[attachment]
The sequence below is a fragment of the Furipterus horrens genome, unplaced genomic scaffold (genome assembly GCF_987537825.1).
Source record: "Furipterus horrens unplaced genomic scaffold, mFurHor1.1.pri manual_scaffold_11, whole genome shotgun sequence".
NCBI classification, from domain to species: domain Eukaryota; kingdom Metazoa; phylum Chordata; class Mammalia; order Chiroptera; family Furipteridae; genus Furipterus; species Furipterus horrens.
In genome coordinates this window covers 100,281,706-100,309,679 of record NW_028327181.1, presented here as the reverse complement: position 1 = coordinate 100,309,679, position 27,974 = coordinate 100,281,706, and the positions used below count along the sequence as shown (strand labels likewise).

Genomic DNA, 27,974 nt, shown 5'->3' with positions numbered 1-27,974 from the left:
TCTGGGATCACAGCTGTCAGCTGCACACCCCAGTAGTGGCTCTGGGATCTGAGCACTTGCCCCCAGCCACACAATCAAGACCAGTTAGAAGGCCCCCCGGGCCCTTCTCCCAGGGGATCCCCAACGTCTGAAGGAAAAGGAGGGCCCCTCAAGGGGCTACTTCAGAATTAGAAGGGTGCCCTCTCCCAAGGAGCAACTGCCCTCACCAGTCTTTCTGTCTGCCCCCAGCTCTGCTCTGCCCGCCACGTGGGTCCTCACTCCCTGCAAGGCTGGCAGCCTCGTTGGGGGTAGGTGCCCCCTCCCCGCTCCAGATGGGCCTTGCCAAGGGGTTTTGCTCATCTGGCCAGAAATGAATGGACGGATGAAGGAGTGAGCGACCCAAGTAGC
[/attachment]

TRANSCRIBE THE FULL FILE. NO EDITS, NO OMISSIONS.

The sequence below is a fragment of the Furipterus horrens genome, unplaced genomic scaffold (genome assembly GCF_987537825.1).
Source record: "Furipterus horrens unplaced genomic scaffold, mFurHor1.1.pri manual_scaffold_11, whole genome shotgun sequence".
NCBI classification, from domain to species: domain Eukaryota; kingdom Metazoa; phylum Chordata; class Mammalia; order Chiroptera; family Furipteridae; genus Furipterus; species Furipterus horrens.
In genome coordinates this window covers 100,281,706-100,309,679 of record NW_028327181.1, presented here as the reverse complement: position 1 = coordinate 100,309,679, position 27,974 = coordinate 100,281,706, and the positions used below count along the sequence as shown (strand labels likewise).

Genomic DNA, 27,974 nt, shown 5'->3' with positions numbered 1-27,974 from the left:
TCTGGGATCACAGCTGTCAGCTGCACACCCCAGTAGTGGCTCTGGGATCTGAGCACTTGCCCCCAGCCACACAATCAAGACCAGTTAGAAGGCCCCCCGGGCCCTTCTCCCAGGGGATCCCCAACGTCTGAAGGAAAAGGAGGGCCCCTCAAGGGGCTACTTCAGAATTAGAAGGGTGCCCTCTCCCAAGGAGCAACTGCCCTCACCAGTCTTTCTGTCTGCCCCCAGCTCTGCTCTGCCCGCCACGTGGGTCCTCACTCCCTGCAAGGCTGGCAGCCTCGTTGGGGGTAGGTGCCCCCTCCCCGCTCCAGATGGGCCTTGCCAAGGGGTTTTGCTCATCTGGCCAGAAATGAATGGACGGATGAAGGAGTGAGCGACCCAAGTAGC